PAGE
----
To receive new articles in your inbox, please subscribe to Andy’s RSS feed — and he can also be found on Facebook (and here), Twitter, Flickr and YouTube. Also see the six-part definitive Guantánamo prisoner list, and The Complete Guantánamo Files, an ongoing, 70-part, million-word series drawing on files released by WikiLeaks in April 2011. Also see the definitive Guantánamo habeas list, the full military commissions list, and the chronological list of all Andy’s articles.

Please also consider joining the Close Guantánamo campaign.

2 Responses

  1. Andy Worthington says...

    When I posted this on Facebook, I wrote:

    FRIENDS! It’s that time of year again, when I ask you, if you can, to make a donation to support my independent work on Guantanamo as a reader-supported journalist, commentator and activist, and, if you wish, to support my housing activism, and my music and photography, none of which I have any funding for. I’ve been working on Guantanamo for nearly 12 years now, and most of what I do is only possible because of your generosity and support! Thank you!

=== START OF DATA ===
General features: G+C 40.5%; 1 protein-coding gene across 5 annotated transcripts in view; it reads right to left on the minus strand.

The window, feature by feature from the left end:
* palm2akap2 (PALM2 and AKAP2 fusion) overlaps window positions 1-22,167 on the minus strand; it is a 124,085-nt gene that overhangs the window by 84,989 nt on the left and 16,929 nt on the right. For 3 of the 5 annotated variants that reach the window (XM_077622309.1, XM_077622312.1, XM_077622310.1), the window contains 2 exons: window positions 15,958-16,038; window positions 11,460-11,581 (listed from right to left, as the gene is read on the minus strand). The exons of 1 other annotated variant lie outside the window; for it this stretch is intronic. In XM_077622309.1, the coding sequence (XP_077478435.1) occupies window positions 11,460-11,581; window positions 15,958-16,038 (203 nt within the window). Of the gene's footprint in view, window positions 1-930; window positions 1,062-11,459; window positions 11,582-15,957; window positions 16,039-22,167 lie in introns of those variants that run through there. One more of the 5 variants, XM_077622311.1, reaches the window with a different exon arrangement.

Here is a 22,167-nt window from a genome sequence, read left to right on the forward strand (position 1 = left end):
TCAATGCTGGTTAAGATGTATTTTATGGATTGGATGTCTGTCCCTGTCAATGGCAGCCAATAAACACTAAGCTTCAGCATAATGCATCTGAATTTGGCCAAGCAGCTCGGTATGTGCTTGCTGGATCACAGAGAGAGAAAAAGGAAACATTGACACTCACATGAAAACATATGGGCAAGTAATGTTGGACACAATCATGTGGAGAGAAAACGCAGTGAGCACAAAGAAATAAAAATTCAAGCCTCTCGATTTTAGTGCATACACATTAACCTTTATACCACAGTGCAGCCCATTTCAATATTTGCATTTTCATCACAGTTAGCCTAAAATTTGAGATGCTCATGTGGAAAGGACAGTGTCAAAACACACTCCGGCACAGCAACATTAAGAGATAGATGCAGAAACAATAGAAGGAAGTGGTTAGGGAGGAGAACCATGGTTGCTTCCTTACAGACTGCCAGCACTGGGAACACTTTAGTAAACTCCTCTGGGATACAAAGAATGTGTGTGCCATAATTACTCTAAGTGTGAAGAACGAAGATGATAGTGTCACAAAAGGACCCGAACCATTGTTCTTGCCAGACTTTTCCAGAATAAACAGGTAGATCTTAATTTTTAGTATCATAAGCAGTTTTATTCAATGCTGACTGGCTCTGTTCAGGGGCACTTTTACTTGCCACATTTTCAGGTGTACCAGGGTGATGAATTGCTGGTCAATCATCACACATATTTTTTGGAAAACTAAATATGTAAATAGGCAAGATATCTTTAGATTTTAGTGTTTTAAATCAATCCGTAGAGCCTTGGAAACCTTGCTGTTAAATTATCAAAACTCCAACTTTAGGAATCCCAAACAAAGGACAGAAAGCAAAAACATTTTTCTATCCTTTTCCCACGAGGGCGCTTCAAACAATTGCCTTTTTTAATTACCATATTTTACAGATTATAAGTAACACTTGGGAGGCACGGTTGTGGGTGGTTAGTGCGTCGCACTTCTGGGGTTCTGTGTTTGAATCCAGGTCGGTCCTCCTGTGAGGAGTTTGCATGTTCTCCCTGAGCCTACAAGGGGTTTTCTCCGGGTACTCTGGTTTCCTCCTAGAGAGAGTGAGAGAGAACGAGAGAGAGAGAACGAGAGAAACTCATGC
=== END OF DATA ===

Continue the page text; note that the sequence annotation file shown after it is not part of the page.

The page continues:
2. Andy Worthington says...

    I’ve just had my first donation. Thank you! Can anyone else help? As I say in my article, “A donation of $25 (£15) is just $2 (£1) a week for the next three months, hopefully not too much for all the work that I do.”

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Andy Worthington

Investigative journalist, author, campaigner, commentator and public speaker. Recognized as an authority on Guantánamo and the “war on terror.” Co-founder, Close Guantánamo, co-director, We Stand With Shaker. Also, singer and songwriter (The Four Fathers) and photographer.
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Outside the Law: Stories from Guantánamo